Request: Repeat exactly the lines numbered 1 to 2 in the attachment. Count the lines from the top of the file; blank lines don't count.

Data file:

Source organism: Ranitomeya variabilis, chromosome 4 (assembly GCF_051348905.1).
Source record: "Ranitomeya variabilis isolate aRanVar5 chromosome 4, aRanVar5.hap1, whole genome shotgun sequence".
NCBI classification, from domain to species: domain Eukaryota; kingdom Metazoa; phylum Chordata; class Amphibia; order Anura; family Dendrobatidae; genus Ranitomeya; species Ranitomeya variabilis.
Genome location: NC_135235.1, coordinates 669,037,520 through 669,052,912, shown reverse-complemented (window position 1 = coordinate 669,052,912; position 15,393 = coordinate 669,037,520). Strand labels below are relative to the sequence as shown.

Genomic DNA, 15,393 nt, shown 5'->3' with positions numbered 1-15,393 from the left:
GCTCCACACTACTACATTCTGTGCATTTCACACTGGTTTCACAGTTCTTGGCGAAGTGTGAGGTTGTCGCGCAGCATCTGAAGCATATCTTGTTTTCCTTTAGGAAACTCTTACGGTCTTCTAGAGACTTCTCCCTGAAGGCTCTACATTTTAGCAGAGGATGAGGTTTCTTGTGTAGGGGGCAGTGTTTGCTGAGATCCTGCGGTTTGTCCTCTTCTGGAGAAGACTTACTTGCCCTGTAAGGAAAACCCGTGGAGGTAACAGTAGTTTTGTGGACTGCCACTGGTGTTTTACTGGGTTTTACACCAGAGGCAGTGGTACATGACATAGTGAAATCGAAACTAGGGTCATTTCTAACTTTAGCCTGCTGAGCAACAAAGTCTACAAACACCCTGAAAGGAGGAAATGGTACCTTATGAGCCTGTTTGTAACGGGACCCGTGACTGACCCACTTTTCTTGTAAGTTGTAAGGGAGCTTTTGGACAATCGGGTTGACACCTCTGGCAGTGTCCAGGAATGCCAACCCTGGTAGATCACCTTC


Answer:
Source organism: Ranitomeya variabilis, chromosome 4 (assembly GCF_051348905.1).
Source record: "Ranitomeya variabilis isolate aRanVar5 chromosome 4, aRanVar5.hap1, whole genome shotgun sequence".